for himself earlier in this brief life.

This is a clear, unequivocal statement of the Kingship of Jesus.  Jesus is King.  He truly reigns on high, perfectly indivisible from the Father as true God.  Each age and culture tries to cast him into its own image of the ideal leader — we smile at the Dream of the Rood and Christ’s thegns and grimace at Thomas Bradwardine (d. 1349) when he says that God can do whatever He pleases since He is a Lord — and what we have to realise is that Christ is unlike any earthly ruler.

Christ is the King who laid down His life for His subjects.

His crown is of thorns.

His throne is the seat of his own execution.

He calls us to obedience and to follow his own example of self-giving love and endless charity.  We are to give of ourselves for others, give our lives for life.  We are to be humble.  We are to turn the other cheek.  We are not to consider our own esteem as something to be grasped.  If we live walking in His path, then we shall see Him when He comes to “deem . . . everyone here”.  He is King and, unlike any modern monarch, demands complete and utter obedience — an obedience, a service, that is perfect freedom.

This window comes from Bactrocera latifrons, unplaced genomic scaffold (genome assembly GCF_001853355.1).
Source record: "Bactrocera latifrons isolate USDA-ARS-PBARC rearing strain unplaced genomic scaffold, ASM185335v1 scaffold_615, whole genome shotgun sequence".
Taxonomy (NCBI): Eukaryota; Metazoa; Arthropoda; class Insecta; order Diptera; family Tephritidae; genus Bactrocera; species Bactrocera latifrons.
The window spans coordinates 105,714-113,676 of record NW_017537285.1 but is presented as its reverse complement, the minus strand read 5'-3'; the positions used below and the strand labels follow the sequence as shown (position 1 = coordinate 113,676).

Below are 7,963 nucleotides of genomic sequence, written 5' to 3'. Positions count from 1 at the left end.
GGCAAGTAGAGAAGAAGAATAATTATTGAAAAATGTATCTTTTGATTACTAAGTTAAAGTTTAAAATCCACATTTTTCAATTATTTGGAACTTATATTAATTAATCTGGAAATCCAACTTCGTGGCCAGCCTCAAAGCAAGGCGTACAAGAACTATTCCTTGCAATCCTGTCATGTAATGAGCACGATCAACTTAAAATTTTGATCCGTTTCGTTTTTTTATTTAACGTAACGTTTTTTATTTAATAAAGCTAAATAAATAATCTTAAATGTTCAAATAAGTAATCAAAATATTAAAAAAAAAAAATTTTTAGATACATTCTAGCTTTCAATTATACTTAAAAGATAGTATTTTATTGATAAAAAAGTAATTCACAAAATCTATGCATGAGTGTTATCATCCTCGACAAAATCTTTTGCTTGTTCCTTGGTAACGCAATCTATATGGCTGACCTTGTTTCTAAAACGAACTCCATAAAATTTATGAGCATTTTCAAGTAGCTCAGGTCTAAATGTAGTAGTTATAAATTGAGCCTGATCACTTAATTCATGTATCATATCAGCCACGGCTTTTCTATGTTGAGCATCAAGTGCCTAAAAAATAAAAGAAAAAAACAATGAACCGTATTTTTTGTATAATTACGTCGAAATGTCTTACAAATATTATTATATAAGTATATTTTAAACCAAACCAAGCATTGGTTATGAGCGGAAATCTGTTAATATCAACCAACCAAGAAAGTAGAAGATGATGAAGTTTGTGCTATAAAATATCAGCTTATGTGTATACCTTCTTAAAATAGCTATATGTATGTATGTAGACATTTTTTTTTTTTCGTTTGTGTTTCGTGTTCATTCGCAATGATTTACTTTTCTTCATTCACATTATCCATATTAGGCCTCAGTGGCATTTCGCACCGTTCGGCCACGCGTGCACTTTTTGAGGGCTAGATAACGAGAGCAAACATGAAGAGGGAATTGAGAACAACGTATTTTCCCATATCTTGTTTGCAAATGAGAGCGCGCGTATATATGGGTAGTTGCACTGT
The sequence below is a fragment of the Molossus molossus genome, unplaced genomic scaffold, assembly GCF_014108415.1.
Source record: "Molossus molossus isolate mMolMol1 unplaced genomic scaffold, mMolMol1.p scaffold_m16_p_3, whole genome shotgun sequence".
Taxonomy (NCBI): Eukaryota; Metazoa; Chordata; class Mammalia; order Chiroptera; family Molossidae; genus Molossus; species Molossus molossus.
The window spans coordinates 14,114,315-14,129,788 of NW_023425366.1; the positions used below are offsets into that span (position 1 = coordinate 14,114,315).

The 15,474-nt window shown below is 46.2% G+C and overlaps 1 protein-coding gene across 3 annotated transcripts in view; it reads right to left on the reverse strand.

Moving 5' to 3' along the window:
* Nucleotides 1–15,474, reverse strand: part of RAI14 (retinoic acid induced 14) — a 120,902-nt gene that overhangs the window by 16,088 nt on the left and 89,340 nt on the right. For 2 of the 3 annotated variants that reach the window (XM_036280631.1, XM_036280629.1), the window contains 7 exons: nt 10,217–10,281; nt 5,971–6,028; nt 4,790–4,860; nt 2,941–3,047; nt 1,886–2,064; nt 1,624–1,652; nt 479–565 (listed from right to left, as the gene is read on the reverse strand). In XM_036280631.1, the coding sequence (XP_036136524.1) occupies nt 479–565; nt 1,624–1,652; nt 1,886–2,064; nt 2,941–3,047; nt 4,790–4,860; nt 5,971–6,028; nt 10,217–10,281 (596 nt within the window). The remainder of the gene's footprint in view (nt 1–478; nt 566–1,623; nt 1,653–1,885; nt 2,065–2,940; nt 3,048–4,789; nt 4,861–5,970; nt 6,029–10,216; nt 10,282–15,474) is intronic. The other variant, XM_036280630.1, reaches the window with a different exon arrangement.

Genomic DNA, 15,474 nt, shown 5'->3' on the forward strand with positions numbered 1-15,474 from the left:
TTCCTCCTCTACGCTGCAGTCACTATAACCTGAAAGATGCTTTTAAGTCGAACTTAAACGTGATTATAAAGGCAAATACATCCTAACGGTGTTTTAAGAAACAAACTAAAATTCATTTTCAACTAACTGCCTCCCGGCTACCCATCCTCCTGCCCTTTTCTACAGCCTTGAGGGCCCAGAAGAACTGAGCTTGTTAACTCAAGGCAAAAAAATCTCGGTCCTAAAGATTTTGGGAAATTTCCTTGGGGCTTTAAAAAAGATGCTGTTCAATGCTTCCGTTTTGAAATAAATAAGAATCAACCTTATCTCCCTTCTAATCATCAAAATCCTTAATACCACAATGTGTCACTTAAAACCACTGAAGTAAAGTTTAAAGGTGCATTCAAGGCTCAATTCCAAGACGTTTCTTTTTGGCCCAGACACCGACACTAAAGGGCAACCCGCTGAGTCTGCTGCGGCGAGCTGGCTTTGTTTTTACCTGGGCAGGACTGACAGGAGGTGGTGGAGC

So, “worship the King, all glorious above.”  He is seated on a sapphire throne today; let us remember the glory of the Cross of yesterday.

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The Cult of the Cross: The New Tree of Life

Medieval Image of the Cross as the Tree of Life

One third-century image of the Cross worth considering from the literature surrounding the Cult of the Cross (previous posts here) is that of the Cross as a tree that brings life to the world.  Pseudo-Hippolytus proclaims in Paschal Homily 51: